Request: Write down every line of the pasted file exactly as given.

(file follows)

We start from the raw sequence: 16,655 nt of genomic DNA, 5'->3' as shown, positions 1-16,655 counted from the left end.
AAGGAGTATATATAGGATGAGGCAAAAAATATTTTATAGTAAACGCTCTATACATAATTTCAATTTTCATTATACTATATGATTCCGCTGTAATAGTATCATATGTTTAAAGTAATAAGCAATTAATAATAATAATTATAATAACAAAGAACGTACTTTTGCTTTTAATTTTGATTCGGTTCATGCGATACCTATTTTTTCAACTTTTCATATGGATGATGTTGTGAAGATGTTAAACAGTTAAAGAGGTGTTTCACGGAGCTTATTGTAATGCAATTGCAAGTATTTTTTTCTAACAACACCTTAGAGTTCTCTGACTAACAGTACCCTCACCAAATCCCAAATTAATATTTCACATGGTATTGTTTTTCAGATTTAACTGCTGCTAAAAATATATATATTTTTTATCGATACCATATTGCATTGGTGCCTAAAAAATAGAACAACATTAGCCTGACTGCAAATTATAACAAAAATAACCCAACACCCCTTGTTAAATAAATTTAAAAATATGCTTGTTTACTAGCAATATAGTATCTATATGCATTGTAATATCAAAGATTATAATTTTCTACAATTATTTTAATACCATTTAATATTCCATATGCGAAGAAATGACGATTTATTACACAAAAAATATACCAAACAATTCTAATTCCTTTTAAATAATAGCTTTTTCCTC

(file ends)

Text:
We start from the raw sequence: 16,655 nt of genomic DNA, 5'->3' as shown, positions 1-16,655 counted from the left end.
AAGGAGTATATATAGGATGAGGCAAAAAATATTTTATAGTAAACGCTCTATACATAATTTCAATTTTCATTATACTATATGATTCCGCTGTAATAGTATCATATGTTTAAAGTAATAAGCAATTAATAATAATAATTATAATAACAAAGAACGTACTTTTGCTTTTAATTTTGATTCGGTTCATGCGATACCTATTTTTTCAACTTTTCATATGGATGATGTTGTGAAGATGTTAAACAGTTAAAGAGGTGTTTCACGGAGCTTATTGTAATGCAATTGCAAGTATTTTTTTCTAACAACACCTTAGAGTTCTCTGACTAACAGTACCCTCACCAAATCCCAAATTAATATTTCACATGGTATTGTTTTTCAGATTTAACTGCTGCTAAAAATATATATATTTTTTATCGATACCATATTGCATTGGTGCCTAAAAAATAGAACAACATTAGCCTGACTGCAAATTATAACAAAAATAACCCAACACCCCTTGTTAAATAAATTTAAAAATATGCTTGTTTACTAGCAATATAGTATCTATATGCATTGTAATATCAAAGATTATAATTTTCTACAATTATTTTAATACCATTTAATATTCCATATGCGAAGAAATGACGATTTATTACACAAAAAATATACCAAACAATTCTAATTCCTTTTAAATAATAGCTTTTTCCTC